By Howard Garde, Riverside’s energy project manager.
I’ve been asked to share my experience of cycling to Paris to take part in a rally against climate change ahead of this year’s United Nations Summit. During a week when colleagues and customers in Cumbria and the North West are still struggling with the devastating consequences of record breaking rainfall, it seems the perfect time to talk about climate change and why I’m committed to campaigning for an agreement to limit global warming.
The seed of the idea of a bike ride to Paris started several months ago when the plans to stage a mass rally in advance of the UN Climate Change Summit were announced.
It was important for me to be in Paris to demonstrate to the politicians that we really need a meaningful agreement on climate change.
My understanding of the implications of climate change has developed through my work at Riverside. Improving energy efficiency of the homes we rent, reducing the amount our customers spend on heating and reducing carbon emissions are all within my remit.
It was important for me to be in Paris to demonstrate to the politicians that we really need a meaningful agreement on climate change. We need to mitigate against pending catastrophic global events, including food and water shortage, flooded coastal and river areas, such as we witnessed very close to home last week, as well as mass migration, to name just a few.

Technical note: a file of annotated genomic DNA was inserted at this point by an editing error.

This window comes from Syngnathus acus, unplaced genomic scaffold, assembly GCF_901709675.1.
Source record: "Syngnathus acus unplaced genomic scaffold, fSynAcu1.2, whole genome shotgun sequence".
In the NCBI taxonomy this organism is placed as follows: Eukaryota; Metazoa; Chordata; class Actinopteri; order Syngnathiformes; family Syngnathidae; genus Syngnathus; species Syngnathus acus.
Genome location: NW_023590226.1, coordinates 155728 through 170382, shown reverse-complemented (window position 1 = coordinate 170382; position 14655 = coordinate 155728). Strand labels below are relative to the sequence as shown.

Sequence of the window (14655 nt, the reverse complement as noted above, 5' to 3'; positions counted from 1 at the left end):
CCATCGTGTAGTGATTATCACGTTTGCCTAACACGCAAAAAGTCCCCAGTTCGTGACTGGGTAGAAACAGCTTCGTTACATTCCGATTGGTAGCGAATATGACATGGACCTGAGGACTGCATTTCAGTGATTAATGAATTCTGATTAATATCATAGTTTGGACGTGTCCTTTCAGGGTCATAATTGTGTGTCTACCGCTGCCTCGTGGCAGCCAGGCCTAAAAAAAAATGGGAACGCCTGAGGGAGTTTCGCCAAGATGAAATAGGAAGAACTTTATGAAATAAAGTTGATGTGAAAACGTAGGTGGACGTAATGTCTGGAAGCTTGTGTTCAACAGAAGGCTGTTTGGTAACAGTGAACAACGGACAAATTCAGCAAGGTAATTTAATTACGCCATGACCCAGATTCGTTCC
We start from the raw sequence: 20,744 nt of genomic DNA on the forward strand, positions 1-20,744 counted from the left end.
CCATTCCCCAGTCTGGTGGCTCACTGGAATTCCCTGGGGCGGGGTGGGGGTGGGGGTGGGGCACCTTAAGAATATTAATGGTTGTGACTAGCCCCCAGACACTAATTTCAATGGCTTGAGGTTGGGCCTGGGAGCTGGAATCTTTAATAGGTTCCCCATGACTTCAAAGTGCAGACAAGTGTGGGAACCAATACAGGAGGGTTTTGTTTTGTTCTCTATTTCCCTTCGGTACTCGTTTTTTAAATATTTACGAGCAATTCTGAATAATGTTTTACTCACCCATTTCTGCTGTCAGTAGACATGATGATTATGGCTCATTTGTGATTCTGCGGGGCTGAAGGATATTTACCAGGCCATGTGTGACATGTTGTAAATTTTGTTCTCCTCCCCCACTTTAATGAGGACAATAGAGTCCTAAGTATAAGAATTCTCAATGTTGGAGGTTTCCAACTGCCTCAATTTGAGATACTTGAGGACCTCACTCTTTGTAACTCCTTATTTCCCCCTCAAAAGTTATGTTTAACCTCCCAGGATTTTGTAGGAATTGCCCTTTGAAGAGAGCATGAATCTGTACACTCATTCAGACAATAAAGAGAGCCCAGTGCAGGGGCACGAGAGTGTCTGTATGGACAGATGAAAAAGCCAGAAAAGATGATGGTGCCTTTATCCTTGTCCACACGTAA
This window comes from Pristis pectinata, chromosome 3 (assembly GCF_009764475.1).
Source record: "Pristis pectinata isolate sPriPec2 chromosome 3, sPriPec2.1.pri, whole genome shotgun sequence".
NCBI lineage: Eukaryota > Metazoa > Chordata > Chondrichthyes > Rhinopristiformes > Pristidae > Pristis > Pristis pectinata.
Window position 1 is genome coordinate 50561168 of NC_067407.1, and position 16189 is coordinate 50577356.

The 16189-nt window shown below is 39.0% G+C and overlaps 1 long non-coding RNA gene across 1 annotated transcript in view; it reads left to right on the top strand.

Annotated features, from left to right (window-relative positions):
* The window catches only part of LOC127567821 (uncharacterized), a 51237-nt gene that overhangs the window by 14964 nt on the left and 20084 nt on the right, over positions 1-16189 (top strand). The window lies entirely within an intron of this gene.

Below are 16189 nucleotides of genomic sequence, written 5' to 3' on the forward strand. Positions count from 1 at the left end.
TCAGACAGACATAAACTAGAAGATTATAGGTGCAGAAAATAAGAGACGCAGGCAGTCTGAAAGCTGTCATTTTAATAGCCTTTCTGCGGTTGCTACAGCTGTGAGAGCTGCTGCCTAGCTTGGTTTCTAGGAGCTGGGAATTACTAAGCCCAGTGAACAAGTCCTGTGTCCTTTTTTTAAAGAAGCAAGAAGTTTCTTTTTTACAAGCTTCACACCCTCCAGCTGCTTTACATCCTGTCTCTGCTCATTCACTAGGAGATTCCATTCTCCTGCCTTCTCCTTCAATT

After months of planning, I set off from Liverpool with my friend, Jon Moorhouse, cycling for three days to arrive in Paris on Saturday afternoon.
Although the terrorist atrocity meant that the Paris authorities felt the security risk to a mass rally of 200,000 people was too great, we made our way to the Place de la Republique on Sunday, where we joined a human chain that ran the route of the proposed march.
Eleven thousand pairs of shoes were left in the Place to represent the people who had planned to march, including those donated by Vivienne Westwood, Ban Ki Moon and the pope.
The people we spoke to were genuinely pleased that we had made the effort to attend, as visitor numbers had fallen dramatically since the terrorist attack. We explained that although our original aim was focused on the climate change rally, under the circumstance we felt it was important to show solidarity.
As a mark of respect we visited the Bataclan theatre, where 129 people lost their lives and left a candle at the street memorial nearby. There were many, many touching notes left for loved ones who happened to be in the wrong place at the wrong time.
We spent a very pleasant Sunday evening walking along the banks of the Seine, viewing the beauty of the city, as dusk fell from the summit of the Eifel Tower.
Sadly time constraints meant we couldn’t cycle the return trip back to Liverpool and we picked up the train early on Monday morning.
It was a fantastic trip – and the good news is that the climate change summit has reached a historic, durable and ambitious agreement to limit emissions to relatively safe levels to keep temperature increase below two degrees.